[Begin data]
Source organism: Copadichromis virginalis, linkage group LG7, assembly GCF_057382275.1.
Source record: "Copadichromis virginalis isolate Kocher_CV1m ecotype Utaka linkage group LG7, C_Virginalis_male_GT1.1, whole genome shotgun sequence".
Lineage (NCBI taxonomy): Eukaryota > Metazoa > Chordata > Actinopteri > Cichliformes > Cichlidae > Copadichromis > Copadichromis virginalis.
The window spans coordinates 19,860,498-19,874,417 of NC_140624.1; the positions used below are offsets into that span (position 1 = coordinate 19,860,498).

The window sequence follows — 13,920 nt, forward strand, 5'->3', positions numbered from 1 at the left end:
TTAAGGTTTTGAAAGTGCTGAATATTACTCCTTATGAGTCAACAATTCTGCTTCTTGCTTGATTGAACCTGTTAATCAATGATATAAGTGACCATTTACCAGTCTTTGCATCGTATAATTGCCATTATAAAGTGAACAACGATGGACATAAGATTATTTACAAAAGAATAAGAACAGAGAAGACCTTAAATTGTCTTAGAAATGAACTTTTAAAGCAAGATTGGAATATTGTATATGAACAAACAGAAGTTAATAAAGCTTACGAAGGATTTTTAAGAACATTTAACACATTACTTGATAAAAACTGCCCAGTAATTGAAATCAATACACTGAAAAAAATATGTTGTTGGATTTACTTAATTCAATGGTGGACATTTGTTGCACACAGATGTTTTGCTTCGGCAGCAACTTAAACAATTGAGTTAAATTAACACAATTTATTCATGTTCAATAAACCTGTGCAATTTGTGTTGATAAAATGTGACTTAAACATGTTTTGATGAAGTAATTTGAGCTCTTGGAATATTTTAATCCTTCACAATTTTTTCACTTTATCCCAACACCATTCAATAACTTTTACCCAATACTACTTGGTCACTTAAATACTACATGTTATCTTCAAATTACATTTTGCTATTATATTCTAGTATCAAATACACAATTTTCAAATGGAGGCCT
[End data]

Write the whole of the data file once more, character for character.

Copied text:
Source organism: Copadichromis virginalis, linkage group LG7, assembly GCF_057382275.1.
Source record: "Copadichromis virginalis isolate Kocher_CV1m ecotype Utaka linkage group LG7, C_Virginalis_male_GT1.1, whole genome shotgun sequence".
Lineage (NCBI taxonomy): Eukaryota > Metazoa > Chordata > Actinopteri > Cichliformes > Cichlidae > Copadichromis > Copadichromis virginalis.
The window spans coordinates 19,860,498-19,874,417 of NC_140624.1; the positions used below are offsets into that span (position 1 = coordinate 19,860,498).

The window sequence follows — 13,920 nt, forward strand, 5'->3', positions numbered from 1 at the left end:
TTAAGGTTTTGAAAGTGCTGAATATTACTCCTTATGAGTCAACAATTCTGCTTCTTGCTTGATTGAACCTGTTAATCAATGATATAAGTGACCATTTACCAGTCTTTGCATCGTATAATTGCCATTATAAAGTGAACAACGATGGACATAAGATTATTTACAAAAGAATAAGAACAGAGAAGACCTTAAATTGTCTTAGAAATGAACTTTTAAAGCAAGATTGGAATATTGTATATGAACAAACAGAAGTTAATAAAGCTTACGAAGGATTTTTAAGAACATTTAACACATTACTTGATAAAAACTGCCCAGTAATTGAAATCAATACACTGAAAAAAATATGTTGTTGGATTTACTTAATTCAATGGTGGACATTTGTTGCACACAGATGTTTTGCTTCGGCAGCAACTTAAACAATTGAGTTAAATTAACACAATTTATTCATGTTCAATAAACCTGTGCAATTTGTGTTGATAAAATGTGACTTAAACATGTTTTGATGAAGTAATTTGAGCTCTTGGAATATTTTAATCCTTCACAATTTTTTCACTTTATCCCAACACCATTCAATAACTTTTACCCAATACTACTTGGTCACTTAAATACTACATGTTATCTTCAAATTACATTTTGCTATTATATTCTAGTATCAAATACACAATTTTCAAATGGAGGCCT